I like waking early, when it's still dark, putting on the coffee, lighting a candle and reading as the sun comes up. This morning I was surprised by the greeting I received looking out our window at the pool: ice! Yikes!

Pruned & Sabbath

This is an awesome vine. This vine and the vineyard around it are located in the Languedoc region of France near the Cotes du Rhone region. These are old, deep and productive vines, making some of the best wine!
Normally we visit France in the summer when the vines are sprouting new, supple branches and leafing out fully. In late May we see the early, green bud clusters that grow and differentiate over the hot summer, turning blue then purple for fall harvest.
But here's how it starts, during the cold winter months. The vine is brutally pruned back to almost a stump. This is not a unique vineyard. They all look like this. Row upon row of brown, nasty stumps. Looking at them this afternoon did not give me much hope. Nothing is happeing. It's all brown and ragged looking.
But you know the story. Only pruned vines produce lush harvests. Otherwise the untended vines produce more grapes, but they are small, sour and bitter...useless! The vinedresser knows how much to prune back the vine so it can rest during the cold, wet and quiet season of Fall and Winter. It looks on the outside like a waste of time, but something is happening inside (and here is where my viticulture understanding runs short) that will make it ready to produce in the Spring, Summer and Fall.
Sabbath rest is a kind of pruning back. It's doing nothing on the outside, and attending to the mystery inside. It's letting God make you stop all the things you so need to get done (vines) and being still.

Ales Methodist Church

We attended the Ales Methodist Church today with Yves & Marylene. Located in the heart of old Ales and in a non-descipt office building, we were warmly welcomed as worship began. The songs were led by organ, flute, keyboard and drum box a guy sits on. We sang 8 songs. 3 times we sang 2 songs back to back. Words were projected on the screen with hymnals nowhere to be found. Half the congregation stood and half were seated during the singing. Singing was enthusiastic and fun!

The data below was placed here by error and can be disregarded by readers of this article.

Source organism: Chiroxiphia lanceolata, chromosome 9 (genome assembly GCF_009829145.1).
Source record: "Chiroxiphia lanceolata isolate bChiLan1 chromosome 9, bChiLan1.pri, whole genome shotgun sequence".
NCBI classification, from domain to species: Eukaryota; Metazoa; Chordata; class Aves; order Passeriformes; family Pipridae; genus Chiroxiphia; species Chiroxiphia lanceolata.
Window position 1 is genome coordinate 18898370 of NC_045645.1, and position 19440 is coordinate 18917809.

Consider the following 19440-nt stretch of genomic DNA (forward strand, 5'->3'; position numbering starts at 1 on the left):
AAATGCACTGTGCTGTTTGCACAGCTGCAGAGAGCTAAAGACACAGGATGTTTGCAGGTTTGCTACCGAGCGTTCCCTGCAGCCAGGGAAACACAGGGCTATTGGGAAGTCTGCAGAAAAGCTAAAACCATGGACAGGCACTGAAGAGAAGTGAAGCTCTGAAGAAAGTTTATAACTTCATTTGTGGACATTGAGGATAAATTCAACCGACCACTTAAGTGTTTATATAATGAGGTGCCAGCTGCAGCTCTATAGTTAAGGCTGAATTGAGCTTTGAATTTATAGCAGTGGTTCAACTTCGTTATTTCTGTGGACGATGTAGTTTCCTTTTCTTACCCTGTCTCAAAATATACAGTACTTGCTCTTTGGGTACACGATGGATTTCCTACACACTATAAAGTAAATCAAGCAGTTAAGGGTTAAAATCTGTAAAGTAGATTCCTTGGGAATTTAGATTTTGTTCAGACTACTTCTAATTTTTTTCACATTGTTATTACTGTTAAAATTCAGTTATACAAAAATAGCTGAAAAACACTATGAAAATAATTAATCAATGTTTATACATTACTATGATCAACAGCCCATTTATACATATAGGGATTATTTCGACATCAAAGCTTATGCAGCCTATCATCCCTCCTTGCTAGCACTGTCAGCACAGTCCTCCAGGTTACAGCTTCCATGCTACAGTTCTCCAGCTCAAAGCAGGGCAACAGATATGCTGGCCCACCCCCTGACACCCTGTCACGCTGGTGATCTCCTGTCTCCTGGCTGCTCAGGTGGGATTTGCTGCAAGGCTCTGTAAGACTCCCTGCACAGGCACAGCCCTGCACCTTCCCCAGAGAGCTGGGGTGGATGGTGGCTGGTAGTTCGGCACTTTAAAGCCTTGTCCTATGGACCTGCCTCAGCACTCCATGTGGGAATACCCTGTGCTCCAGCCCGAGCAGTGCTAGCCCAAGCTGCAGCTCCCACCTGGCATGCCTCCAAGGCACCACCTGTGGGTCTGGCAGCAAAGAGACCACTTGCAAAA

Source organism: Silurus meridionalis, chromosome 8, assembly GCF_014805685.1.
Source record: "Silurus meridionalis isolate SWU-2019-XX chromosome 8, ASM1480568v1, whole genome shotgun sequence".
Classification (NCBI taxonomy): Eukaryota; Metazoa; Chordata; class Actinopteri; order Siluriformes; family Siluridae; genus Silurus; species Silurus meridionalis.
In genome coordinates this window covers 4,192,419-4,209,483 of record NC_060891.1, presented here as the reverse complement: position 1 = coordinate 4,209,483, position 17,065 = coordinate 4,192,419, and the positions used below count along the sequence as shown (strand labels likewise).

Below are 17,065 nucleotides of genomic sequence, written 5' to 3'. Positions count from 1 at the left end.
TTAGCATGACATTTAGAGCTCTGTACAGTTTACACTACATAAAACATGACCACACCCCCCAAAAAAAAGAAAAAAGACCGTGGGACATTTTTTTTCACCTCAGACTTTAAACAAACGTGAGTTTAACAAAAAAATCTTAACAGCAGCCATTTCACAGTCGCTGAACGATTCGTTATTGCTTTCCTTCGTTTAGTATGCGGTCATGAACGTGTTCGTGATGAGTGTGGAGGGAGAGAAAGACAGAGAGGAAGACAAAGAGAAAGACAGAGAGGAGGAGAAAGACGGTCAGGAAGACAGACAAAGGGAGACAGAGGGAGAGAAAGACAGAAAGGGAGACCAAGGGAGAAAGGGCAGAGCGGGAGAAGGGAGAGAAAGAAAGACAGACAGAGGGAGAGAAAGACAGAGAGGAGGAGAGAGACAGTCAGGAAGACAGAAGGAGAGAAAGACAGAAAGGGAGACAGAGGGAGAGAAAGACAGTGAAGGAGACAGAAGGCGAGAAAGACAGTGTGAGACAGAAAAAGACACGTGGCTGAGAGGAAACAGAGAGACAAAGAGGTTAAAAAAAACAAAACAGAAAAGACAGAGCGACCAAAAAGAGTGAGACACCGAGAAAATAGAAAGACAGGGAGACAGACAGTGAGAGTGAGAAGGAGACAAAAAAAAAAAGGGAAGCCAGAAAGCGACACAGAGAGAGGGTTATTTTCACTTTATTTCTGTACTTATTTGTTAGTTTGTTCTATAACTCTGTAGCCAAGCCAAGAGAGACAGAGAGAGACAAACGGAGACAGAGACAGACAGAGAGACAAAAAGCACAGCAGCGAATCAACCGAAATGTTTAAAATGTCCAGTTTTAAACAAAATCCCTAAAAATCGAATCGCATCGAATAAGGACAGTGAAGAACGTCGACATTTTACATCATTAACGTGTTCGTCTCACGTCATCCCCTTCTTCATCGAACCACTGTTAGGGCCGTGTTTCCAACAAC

Worship was led by a layman. After singing and some random Scripture readings, the lay leader opened worship for spontaneous prayer. Maybe 6 people (men & women) prayed, with everyone joining them with an "Amen!"
Then the pastor stood up to speak. He is young (relative to me!) and enthusiastic. he spoke on I Cor 16:1ff on the need to bring monetary gifts to the church. It was a pretty bold sermon (for what I could grab in the French). After the sermon (20-30 min) he closed with prayer and then came announcements which the pastor read and commented upon. The congregation made comments during announcements, clarifying locations, dates and times (something we pastors never seem to get completely right!).
After announcements we were in luck to stay for an annual meeting. A woman got up and made a treasurer's report (deficit) and ready in really fast French the minutes from the last meeting and it was over...whooosh!
Two things I thought about: what would announcements be like at the end of worship, linking Sunday with our life together? What would more congregational, spontaneous prayer be like?

Saturday, February 23, 2013

Where There Is Music

The light is just coming up. I've spent the early morning reading through the Bible. I just finished Ezra and am headed into Nehemiah and starting Romans. Both I & II Chronicles and Ezra brought something to light that I never made a correlation with before: when the people of God are faithful, there is music. Go ahead, read those long portions of both I & II Kings and I & II Chronicles and look where you find music: in times of trusting God in battle, in faithful worship, in rebuilding the temple.
But the opposite is also the case: where there is sin and rebellion, there is no music.

A cold ride in the hills!

Friday, February 22, 2013

How the Powerful Fall

We visited the “Collection Lambert” Museum in Avignon yesterday. Part of my sabbatical is to accompany Martha to as many museums (preferably contemporary) as possible to “stretch my eyes” about what is art and what is beautiful
            The current exhibit there was about “The Orient”,  which is kind of strange for me. Orient is not a word I use any more except as a designation for restaurants. Orient seems to be term to lump various people-groups into a convenient category. In this exhibit, “oriental” referred to North Africa. It was an odd amalgam of images and artifacts, photos by Robert Rauchenberg, and contemporary works by Anselm Kiefer.
            But the one that grabbed my eye had to do with both the content and the light of the day. It was a painting of Muammar Qadadfi in a “screaming pose” with the light making the painting into prison bars. How quickly despots rise and fall!